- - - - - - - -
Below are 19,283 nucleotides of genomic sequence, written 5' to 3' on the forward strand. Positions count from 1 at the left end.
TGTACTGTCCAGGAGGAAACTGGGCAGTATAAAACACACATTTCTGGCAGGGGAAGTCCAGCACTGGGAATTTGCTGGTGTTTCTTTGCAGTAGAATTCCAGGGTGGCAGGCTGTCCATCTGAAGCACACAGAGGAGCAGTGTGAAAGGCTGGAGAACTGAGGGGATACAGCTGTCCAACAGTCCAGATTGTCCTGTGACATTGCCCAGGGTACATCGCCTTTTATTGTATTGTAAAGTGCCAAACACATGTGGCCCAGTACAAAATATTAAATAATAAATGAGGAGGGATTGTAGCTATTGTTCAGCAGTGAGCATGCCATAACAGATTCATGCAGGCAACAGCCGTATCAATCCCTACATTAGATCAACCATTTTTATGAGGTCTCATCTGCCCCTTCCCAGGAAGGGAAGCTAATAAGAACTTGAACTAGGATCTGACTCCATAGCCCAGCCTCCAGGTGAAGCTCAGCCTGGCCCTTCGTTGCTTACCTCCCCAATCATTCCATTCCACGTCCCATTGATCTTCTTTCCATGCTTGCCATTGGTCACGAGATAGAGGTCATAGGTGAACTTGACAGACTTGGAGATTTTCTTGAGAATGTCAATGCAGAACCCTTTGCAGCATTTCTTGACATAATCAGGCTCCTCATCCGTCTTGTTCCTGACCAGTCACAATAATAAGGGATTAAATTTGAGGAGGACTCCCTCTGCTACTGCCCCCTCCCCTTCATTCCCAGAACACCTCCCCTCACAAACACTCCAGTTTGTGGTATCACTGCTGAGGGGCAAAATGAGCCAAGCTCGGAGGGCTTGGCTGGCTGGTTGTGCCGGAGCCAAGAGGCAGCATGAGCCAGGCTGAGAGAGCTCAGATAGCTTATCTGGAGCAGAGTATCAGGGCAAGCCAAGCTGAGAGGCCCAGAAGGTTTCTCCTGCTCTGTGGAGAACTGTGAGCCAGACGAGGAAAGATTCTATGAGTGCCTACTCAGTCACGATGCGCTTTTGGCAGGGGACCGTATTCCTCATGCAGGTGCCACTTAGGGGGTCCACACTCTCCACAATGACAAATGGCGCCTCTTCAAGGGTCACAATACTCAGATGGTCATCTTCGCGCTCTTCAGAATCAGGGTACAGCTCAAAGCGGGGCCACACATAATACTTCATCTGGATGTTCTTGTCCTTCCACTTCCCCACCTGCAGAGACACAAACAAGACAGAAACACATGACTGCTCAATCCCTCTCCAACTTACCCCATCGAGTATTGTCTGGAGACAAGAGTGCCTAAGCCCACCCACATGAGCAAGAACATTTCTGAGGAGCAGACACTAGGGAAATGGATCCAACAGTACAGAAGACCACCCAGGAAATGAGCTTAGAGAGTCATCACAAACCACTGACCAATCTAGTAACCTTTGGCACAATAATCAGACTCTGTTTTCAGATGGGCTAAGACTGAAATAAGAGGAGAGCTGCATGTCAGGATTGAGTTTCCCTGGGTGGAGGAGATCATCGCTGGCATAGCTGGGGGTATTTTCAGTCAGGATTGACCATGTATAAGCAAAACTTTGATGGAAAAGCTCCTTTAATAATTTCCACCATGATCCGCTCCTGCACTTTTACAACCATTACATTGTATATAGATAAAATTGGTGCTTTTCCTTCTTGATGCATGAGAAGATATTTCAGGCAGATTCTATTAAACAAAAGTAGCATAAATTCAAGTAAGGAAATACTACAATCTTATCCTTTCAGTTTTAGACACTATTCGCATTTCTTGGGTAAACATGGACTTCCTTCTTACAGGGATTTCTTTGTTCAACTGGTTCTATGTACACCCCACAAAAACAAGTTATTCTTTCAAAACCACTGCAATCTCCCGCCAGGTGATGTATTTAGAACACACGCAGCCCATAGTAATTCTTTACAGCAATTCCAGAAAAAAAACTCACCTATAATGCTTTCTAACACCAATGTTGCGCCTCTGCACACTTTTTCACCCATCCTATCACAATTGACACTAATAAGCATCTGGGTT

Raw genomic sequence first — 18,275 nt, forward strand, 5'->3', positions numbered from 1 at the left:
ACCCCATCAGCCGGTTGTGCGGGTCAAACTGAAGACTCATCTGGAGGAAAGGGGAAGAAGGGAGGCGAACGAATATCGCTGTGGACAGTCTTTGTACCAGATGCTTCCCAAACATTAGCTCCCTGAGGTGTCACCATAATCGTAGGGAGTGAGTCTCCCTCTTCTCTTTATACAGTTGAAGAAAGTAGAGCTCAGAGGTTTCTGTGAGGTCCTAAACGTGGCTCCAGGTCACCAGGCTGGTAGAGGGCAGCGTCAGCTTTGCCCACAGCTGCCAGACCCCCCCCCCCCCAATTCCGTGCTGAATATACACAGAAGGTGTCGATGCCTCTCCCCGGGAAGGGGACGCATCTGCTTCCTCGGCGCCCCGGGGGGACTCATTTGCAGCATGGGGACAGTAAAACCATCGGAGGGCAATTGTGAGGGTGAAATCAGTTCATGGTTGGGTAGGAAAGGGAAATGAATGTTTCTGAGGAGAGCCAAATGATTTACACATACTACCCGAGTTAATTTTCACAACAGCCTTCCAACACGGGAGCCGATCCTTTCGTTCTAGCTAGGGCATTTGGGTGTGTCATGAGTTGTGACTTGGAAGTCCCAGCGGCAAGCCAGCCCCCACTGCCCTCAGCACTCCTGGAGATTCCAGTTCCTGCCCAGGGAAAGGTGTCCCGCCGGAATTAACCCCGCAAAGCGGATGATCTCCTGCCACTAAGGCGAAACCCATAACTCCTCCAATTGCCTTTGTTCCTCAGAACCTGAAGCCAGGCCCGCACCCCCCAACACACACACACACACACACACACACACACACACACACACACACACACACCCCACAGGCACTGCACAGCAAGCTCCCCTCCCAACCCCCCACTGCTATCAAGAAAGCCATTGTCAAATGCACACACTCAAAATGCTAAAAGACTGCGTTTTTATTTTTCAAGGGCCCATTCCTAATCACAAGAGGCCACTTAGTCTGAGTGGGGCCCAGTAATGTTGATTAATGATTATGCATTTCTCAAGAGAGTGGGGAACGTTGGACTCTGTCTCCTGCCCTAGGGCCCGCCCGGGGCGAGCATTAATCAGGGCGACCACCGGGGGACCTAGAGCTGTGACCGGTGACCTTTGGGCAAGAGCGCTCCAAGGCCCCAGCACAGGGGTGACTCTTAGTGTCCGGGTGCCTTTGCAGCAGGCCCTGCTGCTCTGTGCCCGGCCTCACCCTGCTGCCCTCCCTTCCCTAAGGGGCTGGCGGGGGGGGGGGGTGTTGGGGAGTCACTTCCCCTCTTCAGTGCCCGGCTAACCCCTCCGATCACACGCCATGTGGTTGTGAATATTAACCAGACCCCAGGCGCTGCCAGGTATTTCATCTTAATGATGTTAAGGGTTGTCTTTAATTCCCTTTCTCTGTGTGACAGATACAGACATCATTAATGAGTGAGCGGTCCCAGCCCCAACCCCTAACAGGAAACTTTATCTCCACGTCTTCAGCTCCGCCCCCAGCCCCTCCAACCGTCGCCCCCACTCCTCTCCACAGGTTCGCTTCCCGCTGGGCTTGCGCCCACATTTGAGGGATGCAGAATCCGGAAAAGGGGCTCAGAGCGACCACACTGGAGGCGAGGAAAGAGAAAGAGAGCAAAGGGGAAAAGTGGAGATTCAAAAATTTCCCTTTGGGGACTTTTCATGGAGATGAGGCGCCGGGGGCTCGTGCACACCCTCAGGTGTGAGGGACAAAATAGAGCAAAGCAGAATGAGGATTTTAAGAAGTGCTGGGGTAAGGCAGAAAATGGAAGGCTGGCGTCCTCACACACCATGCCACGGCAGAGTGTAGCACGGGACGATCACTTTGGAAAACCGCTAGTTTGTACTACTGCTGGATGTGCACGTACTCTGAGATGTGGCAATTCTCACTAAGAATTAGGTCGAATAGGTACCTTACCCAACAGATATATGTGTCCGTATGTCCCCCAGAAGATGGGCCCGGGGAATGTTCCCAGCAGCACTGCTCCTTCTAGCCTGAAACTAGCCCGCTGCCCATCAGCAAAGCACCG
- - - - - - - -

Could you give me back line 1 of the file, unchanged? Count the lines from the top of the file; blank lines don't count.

Below are 19,283 nucleotides of genomic sequence, written 5' to 3' on the forward strand. Positions count from 1 at the left end.